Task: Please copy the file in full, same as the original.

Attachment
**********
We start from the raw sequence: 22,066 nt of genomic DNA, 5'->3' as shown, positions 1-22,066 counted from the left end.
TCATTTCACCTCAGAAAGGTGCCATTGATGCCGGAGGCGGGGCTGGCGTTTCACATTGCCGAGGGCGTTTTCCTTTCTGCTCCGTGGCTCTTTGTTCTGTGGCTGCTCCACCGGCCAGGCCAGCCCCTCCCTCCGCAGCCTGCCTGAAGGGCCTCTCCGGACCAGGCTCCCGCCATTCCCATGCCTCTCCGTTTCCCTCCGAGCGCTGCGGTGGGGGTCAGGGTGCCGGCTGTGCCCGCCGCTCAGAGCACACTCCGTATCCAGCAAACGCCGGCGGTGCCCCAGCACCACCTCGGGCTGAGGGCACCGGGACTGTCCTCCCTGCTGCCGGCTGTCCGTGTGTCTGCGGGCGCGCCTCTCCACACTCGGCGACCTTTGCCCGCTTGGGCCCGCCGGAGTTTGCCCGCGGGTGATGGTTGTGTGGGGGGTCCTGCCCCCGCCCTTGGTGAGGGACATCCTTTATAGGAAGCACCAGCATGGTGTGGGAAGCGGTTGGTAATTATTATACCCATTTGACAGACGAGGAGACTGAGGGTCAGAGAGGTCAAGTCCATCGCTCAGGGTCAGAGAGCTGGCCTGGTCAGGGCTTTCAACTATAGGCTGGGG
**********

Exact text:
We start from the raw sequence: 22,066 nt of genomic DNA, 5'->3' as shown, positions 1-22,066 counted from the left end.
TCATTTCACCTCAGAAAGGTGCCATTGATGCCGGAGGCGGGGCTGGCGTTTCACATTGCCGAGGGCGTTTTCCTTTCTGCTCCGTGGCTCTTTGTTCTGTGGCTGCTCCACCGGCCAGGCCAGCCCCTCCCTCCGCAGCCTGCCTGAAGGGCCTCTCCGGACCAGGCTCCCGCCATTCCCATGCCTCTCCGTTTCCCTCCGAGCGCTGCGGTGGGGGTCAGGGTGCCGGCTGTGCCCGCCGCTCAGAGCACACTCCGTATCCAGCAAACGCCGGCGGTGCCCCAGCACCACCTCGGGCTGAGGGCACCGGGACTGTCCTCCCTGCTGCCGGCTGTCCGTGTGTCTGCGGGCGCGCCTCTCCACACTCGGCGACCTTTGCCCGCTTGGGCCCGCCGGAGTTTGCCCGCGGGTGATGGTTGTGTGGGGGGTCCTGCCCCCGCCCTTGGTGAGGGACATCCTTTATAGGAAGCACCAGCATGGTGTGGGAAGCGGTTGGTAATTATTATACCCATTTGACAGACGAGGAGACTGAGGGTCAGAGAGGTCAAGTCCATCGCTCAGGGTCAGAGAGCTGGCCTGGTCAGGGCTTTCAACTATAGGCTGGGG